Where do we make a start to reduce errors? Standard operating procedures (SOPs) have existed for decades and are rarely updated or adhered to fastidiously. Training surgical teams in non-technical skills, communication, briefing and debriefing skills, as well empowering them to be bold so as to raise the red flag or speak up when they see a potential incident or adverse event, are some of the measures that are advocated. Non-technical skills are defined as the cognitive skills (situational awareness, decision making) and social skills (leadership, team work and co-operation) possessed by individuals and demonstrated by a team .
WHO recognising the magnitude of the problem, both in developed and developing countries and took up the global patient safety challenge of “safe surgery saves lives” in 2008. One of its initiatives is to propagate the use of surgical safety checklist. The universal adoption of this checklist aims to make operations safer everywhere and anywhere in the world. The 19-item checklist addresses safety issues at three critical points. The first before induction of anaesthesia called the “sign in”, then the “time out” before the skin incision and finally the “sign out” after the procedure but before the patient leaves the table. This is an initiative that we all need to support and adopt as it has been shown to be beneficial in reducing adverse events among diverse populations of varied economic circumstances globally [10, 11]. In a country like India where surgical treatment is provided in most diverse environments, from the five star corporate hospitals to centres in rural areas with bare essential facilities, a checklist will ensure basic standardisation of care in the peri-operative period and improve outcomes.
Adaptation of structured checklists, far from being restrictive, standardises human behaviour, places less reliance on memory, improves consistency and by verbalizing safety brings about a change in the behaviour of a team. They have been proven to reduce communication errors. Whether the improvement is due to “Hawthorne effect” or an actual change in behaviour, only time will tell. What needs also to be remembered is that a checklist is no substitute for personal vigilance. It should not lead to complacency; errors have been known to occur inspite of checklists. In 88% of cases of retained swabs the swab count at the end of the operation was reported as correct .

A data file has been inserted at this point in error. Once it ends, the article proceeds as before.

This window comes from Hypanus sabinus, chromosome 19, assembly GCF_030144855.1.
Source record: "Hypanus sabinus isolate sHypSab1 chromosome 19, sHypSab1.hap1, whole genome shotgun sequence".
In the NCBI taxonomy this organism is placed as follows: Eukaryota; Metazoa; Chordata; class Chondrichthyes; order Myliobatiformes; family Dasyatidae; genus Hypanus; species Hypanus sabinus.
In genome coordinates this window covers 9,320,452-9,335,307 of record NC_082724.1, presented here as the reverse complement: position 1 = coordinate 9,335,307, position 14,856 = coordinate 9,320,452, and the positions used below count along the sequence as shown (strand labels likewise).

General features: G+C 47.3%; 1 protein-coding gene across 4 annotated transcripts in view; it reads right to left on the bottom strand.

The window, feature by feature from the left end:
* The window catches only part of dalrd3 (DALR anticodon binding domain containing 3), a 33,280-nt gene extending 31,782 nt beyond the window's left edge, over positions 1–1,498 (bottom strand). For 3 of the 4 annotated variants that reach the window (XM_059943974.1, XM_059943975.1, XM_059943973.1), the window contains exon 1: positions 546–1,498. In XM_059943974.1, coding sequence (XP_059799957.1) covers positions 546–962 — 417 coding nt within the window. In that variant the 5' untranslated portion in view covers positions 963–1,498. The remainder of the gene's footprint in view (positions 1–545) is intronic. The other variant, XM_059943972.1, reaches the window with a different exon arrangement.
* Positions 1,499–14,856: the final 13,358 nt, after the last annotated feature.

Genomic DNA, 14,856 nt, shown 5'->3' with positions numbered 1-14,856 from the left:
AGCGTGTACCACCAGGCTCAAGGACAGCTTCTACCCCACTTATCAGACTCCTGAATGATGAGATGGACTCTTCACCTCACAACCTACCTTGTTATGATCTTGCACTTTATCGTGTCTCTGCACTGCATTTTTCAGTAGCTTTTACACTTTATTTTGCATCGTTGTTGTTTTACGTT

We cannot forever hide under the guise that clinical decision making, is different, complex and ambiguous. There is need for a change in this culture. For too long, patient safety has taken a backseat. It is time that our policies become patient centred. A pilot, regardless of the number of hours of flying under his belt, unlike a surgeon or a physician, uses a checklist religiously because any error can be fatal for him and his passengers. There is a need to promote effective team working, develop organisational and personal leadership skills by introducing formal training in patient safety procedures during medical school and surgical residency. In this, the Association of surgeons of India needs to take up the lead and be seen to make surgery safe for everyone anywhere in India.
- 1.Kaul A, McColloch P (2004) A prospective study of patient harm in general surgery. Br J Surg 91(Suppl 1):143Google Scholar
- 4.Mishra A, Giddings AEB (2008) Risk management in surgery. In: Taylor I, Johnson CD (eds) Recent advance in surgery 30. Churchill Livingstone, Edinburgh, pp 1–10Google Scholar